This picture represents one of the most awkward and wierd (even humiliating) situations I've ever experienced.
For many years, my favourite garment has been the scarf. I usually wear it wrapped around my head, partly or fully covering my hair. It has no religious significance for me and I only wear it because it's comfortable and nice. My favourite wrap is what I suppose is most common in Africa and I like it in strong colours matched with big ear rings.
On this occation, I was in a shopping mall in Dubai. UAE is a pretty conservative country, where most muslim women wear veils and cover most parts of their body. My head wrap had started to slide back, so I went to the ladie's room to tie it up. All was well until two typical Dubai women (who must have been sisters), dressed in long flowing black garments covering everything except their faces, entered the room and went to fix their veils on each side of me in front of the mirror. I gave them a greeting smile but got none in return, only a raised eyebrow.
Now, covering your hair is a norm for muslim women in Dubai, and fixing your veil once in a while is a necessity. But since covering your hair is considered a part of Islam, I suppose the two women thought I was a proper wierdo for first of all being an obvious westerner and second of all wearing a head wrap. The situation that arose is very hard to discribe, but the two women on either side of me were glancing at each other and at me, then back to each other and frowned. This lasted for a couple of minutes, but it felt like a forever. I was being looked down at and got the feeling that I, as a stupid westerner, had no right in wearing a scarf for whatever reason. It was all very very uncomfortable and I mustered all my strength to not give up my attempt with fixing the scarf and run out of the ladie's room - and so letting them win. I took my time, did my best to ignore their disparaging looks and then left the room calmly (I hope).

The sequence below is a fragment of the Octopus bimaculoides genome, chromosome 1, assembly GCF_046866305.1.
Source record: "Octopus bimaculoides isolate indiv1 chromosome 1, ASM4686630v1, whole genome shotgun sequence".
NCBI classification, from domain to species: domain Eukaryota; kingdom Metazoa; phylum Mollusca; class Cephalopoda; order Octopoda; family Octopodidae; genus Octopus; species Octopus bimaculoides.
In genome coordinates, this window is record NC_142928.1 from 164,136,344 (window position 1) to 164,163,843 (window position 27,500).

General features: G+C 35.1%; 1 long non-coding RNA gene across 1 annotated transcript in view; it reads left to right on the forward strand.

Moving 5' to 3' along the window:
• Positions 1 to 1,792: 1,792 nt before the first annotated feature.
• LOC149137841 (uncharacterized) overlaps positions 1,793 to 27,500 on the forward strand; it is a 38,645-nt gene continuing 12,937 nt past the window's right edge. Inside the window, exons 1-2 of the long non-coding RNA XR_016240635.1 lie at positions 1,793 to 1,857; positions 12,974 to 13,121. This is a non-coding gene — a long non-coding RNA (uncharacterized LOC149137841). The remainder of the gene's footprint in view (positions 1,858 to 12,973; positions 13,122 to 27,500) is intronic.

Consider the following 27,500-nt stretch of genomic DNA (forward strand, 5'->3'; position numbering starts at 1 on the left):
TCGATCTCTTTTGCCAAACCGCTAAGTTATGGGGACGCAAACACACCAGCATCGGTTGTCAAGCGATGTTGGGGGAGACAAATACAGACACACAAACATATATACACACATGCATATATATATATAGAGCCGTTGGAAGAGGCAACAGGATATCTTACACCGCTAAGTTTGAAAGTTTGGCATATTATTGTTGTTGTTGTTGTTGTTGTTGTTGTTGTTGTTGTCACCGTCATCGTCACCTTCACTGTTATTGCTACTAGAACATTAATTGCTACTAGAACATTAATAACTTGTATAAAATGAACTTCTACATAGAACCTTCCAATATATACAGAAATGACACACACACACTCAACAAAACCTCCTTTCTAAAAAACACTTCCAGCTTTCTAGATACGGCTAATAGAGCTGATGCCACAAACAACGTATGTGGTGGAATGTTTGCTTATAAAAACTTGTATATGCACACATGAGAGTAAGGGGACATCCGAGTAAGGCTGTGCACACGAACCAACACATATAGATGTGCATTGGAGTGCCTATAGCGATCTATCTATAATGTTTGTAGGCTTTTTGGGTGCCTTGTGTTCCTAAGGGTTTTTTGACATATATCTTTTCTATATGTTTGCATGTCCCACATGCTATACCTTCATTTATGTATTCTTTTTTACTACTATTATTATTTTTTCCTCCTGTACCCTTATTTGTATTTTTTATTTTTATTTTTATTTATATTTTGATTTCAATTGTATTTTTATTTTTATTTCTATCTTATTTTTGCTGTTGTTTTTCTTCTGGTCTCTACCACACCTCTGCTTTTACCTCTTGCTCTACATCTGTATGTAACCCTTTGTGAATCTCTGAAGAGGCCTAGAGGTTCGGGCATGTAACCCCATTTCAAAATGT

Afterwards I can see the comic parts of the situation and try to gather some kind of wisdom from it. It taught me how important it is not to judge other people; not based on their looks, past or anything at all. Judging is not my task. It also taught me not to be affected by other people's judgement (although I still find that very hard). I did, after all, follow the clothing norm in Dubai. My hair was covered, although for different reasons than most other women in the city. It doesn't matter. No one should be looked down at based on their looks, where they come from or what language they speak.